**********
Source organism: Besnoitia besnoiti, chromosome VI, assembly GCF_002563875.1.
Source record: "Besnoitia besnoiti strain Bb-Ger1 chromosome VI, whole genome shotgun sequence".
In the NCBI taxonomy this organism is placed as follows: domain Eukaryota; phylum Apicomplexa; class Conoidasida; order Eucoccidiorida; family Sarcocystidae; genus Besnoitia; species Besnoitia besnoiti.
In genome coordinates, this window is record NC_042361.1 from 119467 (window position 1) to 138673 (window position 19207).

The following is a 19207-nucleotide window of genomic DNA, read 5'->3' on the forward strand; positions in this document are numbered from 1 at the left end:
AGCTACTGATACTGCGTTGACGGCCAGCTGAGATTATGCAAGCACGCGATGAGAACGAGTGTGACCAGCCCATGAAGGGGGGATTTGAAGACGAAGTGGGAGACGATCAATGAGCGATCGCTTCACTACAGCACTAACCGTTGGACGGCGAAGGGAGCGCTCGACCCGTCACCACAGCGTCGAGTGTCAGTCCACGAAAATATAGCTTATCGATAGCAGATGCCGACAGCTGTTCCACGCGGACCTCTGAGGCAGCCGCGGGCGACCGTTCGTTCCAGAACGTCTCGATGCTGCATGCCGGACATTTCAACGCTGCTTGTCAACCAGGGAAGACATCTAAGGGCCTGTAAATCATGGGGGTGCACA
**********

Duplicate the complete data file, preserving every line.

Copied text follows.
Source organism: Besnoitia besnoiti, chromosome VI, assembly GCF_002563875.1.
Source record: "Besnoitia besnoiti strain Bb-Ger1 chromosome VI, whole genome shotgun sequence".
In the NCBI taxonomy this organism is placed as follows: domain Eukaryota; phylum Apicomplexa; class Conoidasida; order Eucoccidiorida; family Sarcocystidae; genus Besnoitia; species Besnoitia besnoiti.
In genome coordinates, this window is record NC_042361.1 from 119467 (window position 1) to 138673 (window position 19207).

The following is a 19207-nucleotide window of genomic DNA, read 5'->3' on the forward strand; positions in this document are numbered from 1 at the left end:
AGCTACTGATACTGCGTTGACGGCCAGCTGAGATTATGCAAGCACGCGATGAGAACGAGTGTGACCAGCCCATGAAGGGGGGATTTGAAGACGAAGTGGGAGACGATCAATGAGCGATCGCTTCACTACAGCACTAACCGTTGGACGGCGAAGGGAGCGCTCGACCCGTCACCACAGCGTCGAGTGTCAGTCCACGAAAATATAGCTTATCGATAGCAGATGCCGACAGCTGTTCCACGCGGACCTCTGAGGCAGCCGCGGGCGACCGTTCGTTCCAGAACGTCTCGATGCTGCATGCCGGACATTTCAACGCTGCTTGTCAACCAGGGAAGACATCTAAGGGCCTGTAAATCATGGGGGTGCACA